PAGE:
Very simply: different vegetables contain different nutrients. The Five-a-Day recommendation implies that any two portions of fruit or vegetables are nutritionally the same, but that’s not the case. To make sure your team of cell workers is diverse enough to cover all the specialist roles that vitamins and minerals play in different parts of the body, you need to increase the variety of vegetables that you eat.
On Saturday I’m going to push out a table of lots of vegetables, their vitamin/mineral content, and the benefits associated with taking in those vitamins/minerals.
Making vegetables a key part of your diet
It’s so easy to neglect vegetables as a part of your diet. I picked up quite a good 3-step system for working them into your diet from a couple of great internet sources and my friend Matt, who’s a nutritionist.
1) Have vegetables with every meal after breakfast…
This seems really simple and obvious, but just taking the time to plan my meals and make sure that I have vegetables with every meal has been a big first step to increasing the amount of vegetables I eat. It’s so easy to have, for example, a spaghetti bolognese, another pasta or a ready meal and not cook some broccoli, green beans, spinach or other vegetable to have with it. Alanna Kellogg at A Veggie Venture has a vast library of recipes, ideas and tips for including vegetables in every meal – go and check out her blog.
A good tip for implementing this is to have a stash of frozen vegetables in your freezer for those times when you run out of fresh veg.
2) Try one new vegetable every week
This is a cool way to experiment with food and to discover any vegetables that you haven’t tried before or haven’t eaten for a while. The best way to approach this is to try foods that are in season – they’ll be at their cheapest and most tasty. Here’s a website that shows the seasonalities of different vegetables.
Going to farmers markets, although I can’t speak from much experience, seems like a really nice way of embracing this step. These guys do veg boxes for people localto Bristol, and also have some info about farmers markets on their website: Leigh Court Farm.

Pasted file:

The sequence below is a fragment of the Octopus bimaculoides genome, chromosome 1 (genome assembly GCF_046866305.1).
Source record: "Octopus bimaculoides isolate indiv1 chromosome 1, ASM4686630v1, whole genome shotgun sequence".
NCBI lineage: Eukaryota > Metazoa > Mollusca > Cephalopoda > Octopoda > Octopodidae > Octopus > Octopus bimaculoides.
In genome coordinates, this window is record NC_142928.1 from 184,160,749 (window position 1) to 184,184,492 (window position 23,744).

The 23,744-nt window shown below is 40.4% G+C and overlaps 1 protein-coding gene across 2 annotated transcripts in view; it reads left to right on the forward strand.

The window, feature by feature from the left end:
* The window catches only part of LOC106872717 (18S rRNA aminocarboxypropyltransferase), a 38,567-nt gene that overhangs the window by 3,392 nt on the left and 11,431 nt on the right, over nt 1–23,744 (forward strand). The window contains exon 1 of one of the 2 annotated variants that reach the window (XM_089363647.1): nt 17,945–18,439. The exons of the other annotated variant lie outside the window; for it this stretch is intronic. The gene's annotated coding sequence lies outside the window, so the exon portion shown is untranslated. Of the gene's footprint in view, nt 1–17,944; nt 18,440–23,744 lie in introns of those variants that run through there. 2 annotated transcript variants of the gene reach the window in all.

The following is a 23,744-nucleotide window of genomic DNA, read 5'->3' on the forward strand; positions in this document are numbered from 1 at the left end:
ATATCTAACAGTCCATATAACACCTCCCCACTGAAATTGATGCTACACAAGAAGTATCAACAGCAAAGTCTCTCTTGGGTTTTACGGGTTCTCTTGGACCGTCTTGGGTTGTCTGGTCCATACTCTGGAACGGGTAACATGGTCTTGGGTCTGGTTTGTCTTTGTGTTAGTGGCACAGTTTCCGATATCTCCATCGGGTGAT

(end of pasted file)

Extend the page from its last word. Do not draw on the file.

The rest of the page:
3) Make your snacks vegetable-based
When 4pm comes around its natural to crave a packet of crisps and a chocolate bar. I found that just by switching out those things for vegetable snacks, I’ve stopped having those 4pm sugar cravings. There are some good ideas and leads into other sources on this thread: Chow thread. Kale chips, the recipe for which I posted in Rule One, are perfect for this.
This Week’s Challenge:
Right, so there’s my second rule: eat more of the right vegetables. The challenge this week is to:
- Have vegetables with every meal – buy a stash of frozen broccoli so that there are no excuses.
- Try out a new vegetable – how about kale or leeks?
- Try one vegetable snack this week – prepare it the night before work or uni and bring it with you the next day. Kale chips, or maybe give this a whirl.
I’ll be back on Saturday with the second in the Insight series, where I delve into the science behind the week’s rule, give some in-depth ideas on how you can easily implement the rule into your daily routine, and share the best blog, youtube channel and web resource related to the rule for you to follow.